Based on this concept we formulated the Dental Alert Card (Fig. 1). This small credit card sized card is provided to all patients at the start of their MRONJ associated drug therapy. The card can easily fit in a wallet or purse and patients are advised to show their dentist the card when having any dental assessment or treatment. This process means that no longer does the patient need to remember historic medications they may have been on while still being able to communicate to a dentist they have an underlying risk of MRONJ. Furthermore, if they change dentist or practice the information is still successfully transferred. The front of the card has the name of their oncology consultant while on the reverse the card provides the dentist relevant information and a referral pathway link when they feel it is appropriate to refer.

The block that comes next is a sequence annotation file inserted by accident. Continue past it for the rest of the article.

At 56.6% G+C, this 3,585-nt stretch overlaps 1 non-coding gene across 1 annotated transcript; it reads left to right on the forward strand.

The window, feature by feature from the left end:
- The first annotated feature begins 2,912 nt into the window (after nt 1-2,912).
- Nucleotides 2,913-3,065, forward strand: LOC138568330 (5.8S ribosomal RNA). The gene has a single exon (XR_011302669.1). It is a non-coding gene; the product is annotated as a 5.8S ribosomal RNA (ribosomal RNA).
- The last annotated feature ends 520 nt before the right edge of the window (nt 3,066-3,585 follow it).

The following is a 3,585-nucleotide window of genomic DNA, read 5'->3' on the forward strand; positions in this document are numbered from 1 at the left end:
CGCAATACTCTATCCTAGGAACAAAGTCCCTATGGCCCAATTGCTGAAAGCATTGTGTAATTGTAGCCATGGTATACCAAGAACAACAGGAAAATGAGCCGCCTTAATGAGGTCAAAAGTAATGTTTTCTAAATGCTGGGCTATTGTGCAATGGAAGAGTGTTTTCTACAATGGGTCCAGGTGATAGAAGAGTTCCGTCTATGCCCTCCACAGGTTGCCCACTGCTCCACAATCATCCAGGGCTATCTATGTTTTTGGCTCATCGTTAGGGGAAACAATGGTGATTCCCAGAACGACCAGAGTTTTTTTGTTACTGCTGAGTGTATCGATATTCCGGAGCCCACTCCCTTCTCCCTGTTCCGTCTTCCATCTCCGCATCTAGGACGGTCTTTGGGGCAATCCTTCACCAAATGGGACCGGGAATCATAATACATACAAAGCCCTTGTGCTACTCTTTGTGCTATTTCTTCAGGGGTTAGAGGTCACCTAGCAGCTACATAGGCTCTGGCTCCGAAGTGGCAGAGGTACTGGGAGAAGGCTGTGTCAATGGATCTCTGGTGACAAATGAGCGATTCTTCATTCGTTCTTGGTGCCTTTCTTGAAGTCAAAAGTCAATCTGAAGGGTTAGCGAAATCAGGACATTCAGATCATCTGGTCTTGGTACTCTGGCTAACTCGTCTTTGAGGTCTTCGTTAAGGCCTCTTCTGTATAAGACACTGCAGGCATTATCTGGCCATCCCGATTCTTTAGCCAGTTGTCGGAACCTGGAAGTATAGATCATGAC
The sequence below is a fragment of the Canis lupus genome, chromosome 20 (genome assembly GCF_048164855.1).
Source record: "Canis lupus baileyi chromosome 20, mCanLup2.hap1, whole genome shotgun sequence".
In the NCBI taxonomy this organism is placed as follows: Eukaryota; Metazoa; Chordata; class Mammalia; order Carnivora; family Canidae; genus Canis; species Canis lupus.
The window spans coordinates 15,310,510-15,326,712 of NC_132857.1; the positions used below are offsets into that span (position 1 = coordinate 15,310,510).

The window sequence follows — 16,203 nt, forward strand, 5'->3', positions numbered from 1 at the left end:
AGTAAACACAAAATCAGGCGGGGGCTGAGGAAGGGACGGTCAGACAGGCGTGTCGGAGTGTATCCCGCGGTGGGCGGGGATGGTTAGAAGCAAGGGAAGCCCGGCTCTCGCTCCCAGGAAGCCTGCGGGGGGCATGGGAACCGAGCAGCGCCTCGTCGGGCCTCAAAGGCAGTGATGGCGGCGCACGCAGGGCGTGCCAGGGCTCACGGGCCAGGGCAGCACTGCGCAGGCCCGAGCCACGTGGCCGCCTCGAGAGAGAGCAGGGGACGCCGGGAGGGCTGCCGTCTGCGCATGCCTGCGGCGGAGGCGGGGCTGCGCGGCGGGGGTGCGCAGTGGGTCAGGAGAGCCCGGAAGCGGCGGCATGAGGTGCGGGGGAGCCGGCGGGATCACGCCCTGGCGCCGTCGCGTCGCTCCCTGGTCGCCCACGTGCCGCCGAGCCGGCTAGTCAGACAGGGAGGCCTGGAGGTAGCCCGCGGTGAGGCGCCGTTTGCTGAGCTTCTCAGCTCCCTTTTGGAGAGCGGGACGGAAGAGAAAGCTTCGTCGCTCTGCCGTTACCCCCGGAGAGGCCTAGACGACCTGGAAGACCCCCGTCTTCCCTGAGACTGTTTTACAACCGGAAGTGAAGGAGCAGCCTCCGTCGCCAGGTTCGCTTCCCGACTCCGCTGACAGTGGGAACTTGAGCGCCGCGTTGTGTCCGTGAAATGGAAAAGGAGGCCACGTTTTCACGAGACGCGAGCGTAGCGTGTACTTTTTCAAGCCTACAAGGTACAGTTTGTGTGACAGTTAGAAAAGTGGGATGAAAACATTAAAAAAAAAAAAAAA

Figure 1: Dental Alert Card.
figure 1

Left – The front of the Dental Alert Card, Right – The back of the Dental Alert Card. Following completion of dental assessment the card is completed with the patient's details, laminated and given to the patient to keep and show to a dental professional prior to dental treatment. The card is the same size as a credit card and can fit into a wallet or purse